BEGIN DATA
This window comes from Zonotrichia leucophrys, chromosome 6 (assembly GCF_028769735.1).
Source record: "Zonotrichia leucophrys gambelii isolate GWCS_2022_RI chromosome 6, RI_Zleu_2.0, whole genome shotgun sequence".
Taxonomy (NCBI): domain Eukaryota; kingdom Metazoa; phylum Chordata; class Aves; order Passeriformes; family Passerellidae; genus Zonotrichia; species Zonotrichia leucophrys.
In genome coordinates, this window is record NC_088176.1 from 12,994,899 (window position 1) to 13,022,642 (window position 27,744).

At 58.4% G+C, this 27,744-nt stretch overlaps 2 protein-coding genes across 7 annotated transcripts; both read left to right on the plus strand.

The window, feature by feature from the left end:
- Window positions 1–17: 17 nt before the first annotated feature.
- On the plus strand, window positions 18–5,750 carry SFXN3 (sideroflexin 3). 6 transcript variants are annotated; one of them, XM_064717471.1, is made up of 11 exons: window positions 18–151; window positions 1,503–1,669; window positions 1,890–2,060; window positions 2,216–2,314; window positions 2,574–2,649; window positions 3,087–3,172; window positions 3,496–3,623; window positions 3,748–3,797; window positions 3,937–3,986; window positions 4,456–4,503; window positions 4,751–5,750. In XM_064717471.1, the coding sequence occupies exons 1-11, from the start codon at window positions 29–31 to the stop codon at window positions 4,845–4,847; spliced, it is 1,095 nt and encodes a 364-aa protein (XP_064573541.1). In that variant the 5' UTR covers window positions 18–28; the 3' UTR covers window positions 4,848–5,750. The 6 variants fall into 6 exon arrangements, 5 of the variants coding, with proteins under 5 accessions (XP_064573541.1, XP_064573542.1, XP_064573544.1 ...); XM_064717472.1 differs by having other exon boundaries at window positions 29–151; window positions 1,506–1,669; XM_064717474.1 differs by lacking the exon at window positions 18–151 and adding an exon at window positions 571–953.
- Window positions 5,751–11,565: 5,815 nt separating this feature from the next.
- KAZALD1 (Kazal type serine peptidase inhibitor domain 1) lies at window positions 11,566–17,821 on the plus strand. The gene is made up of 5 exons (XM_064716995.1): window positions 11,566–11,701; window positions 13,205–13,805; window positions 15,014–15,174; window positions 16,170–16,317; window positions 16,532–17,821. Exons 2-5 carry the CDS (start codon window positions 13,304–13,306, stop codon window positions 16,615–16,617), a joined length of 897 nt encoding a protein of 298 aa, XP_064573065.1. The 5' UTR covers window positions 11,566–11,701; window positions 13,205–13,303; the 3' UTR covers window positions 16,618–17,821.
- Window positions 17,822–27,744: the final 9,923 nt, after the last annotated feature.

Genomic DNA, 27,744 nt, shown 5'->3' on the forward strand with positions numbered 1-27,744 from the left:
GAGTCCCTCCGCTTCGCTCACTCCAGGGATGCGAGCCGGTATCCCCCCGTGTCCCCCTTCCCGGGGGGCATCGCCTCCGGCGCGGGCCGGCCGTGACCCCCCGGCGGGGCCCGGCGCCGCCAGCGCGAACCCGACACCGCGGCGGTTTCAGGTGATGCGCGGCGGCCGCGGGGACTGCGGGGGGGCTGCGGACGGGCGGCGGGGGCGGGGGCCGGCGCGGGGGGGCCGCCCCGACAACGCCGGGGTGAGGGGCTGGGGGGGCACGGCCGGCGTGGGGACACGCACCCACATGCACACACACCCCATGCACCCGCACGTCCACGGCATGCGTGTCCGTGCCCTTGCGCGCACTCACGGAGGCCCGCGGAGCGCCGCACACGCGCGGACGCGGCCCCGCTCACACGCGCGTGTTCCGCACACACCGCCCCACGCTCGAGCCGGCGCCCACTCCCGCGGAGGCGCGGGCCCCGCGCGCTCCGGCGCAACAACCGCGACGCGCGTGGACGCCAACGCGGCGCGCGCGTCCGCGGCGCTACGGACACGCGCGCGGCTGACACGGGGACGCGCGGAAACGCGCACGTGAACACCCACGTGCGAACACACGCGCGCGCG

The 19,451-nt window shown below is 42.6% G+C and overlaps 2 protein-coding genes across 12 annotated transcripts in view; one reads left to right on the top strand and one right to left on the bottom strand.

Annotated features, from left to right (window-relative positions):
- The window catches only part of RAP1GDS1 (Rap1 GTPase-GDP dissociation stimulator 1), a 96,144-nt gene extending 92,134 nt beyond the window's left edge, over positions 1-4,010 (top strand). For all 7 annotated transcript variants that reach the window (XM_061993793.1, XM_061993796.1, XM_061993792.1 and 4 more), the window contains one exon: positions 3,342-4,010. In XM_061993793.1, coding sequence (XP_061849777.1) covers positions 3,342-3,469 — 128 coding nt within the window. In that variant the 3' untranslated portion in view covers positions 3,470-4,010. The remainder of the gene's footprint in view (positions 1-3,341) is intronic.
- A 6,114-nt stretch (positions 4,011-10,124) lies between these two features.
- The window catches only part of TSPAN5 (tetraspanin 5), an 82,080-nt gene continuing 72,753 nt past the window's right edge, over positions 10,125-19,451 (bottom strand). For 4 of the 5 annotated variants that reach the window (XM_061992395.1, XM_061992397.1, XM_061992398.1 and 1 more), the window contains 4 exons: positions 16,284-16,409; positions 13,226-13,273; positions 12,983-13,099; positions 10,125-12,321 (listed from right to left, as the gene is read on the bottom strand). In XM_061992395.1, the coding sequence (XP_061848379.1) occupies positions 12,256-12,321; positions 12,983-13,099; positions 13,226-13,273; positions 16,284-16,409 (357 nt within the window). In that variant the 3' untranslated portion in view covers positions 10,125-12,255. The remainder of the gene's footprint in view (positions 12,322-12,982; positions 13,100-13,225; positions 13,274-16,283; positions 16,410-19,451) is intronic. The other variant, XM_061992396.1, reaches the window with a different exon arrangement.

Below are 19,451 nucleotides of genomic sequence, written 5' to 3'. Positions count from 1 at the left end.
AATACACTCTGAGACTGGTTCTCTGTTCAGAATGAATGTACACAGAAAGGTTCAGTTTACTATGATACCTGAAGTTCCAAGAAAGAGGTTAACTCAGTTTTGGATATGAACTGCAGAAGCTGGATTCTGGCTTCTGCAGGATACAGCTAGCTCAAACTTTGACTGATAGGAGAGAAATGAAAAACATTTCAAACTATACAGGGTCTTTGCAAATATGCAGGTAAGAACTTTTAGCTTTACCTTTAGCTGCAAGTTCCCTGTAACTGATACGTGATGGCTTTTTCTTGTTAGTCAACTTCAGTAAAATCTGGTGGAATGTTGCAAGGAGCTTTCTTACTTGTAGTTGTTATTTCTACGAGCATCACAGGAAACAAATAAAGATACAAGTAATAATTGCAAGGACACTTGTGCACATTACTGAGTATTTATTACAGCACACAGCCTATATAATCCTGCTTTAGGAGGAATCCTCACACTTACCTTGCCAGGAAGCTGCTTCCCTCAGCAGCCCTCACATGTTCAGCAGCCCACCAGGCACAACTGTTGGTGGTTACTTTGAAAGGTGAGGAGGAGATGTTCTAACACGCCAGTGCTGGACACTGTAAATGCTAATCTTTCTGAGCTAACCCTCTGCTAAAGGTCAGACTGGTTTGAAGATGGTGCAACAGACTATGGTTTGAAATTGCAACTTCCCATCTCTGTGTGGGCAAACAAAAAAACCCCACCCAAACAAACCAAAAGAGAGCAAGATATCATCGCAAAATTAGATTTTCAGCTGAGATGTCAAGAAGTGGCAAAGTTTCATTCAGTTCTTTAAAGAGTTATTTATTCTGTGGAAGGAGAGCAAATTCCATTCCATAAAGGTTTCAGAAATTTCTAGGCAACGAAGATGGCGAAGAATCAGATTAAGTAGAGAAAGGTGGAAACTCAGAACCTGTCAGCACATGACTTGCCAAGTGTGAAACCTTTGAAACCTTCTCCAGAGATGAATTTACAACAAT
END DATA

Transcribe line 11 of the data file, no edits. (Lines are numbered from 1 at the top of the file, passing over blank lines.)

- Window positions 17,822–27,744: the final 9,923 nt, after the last annotated feature.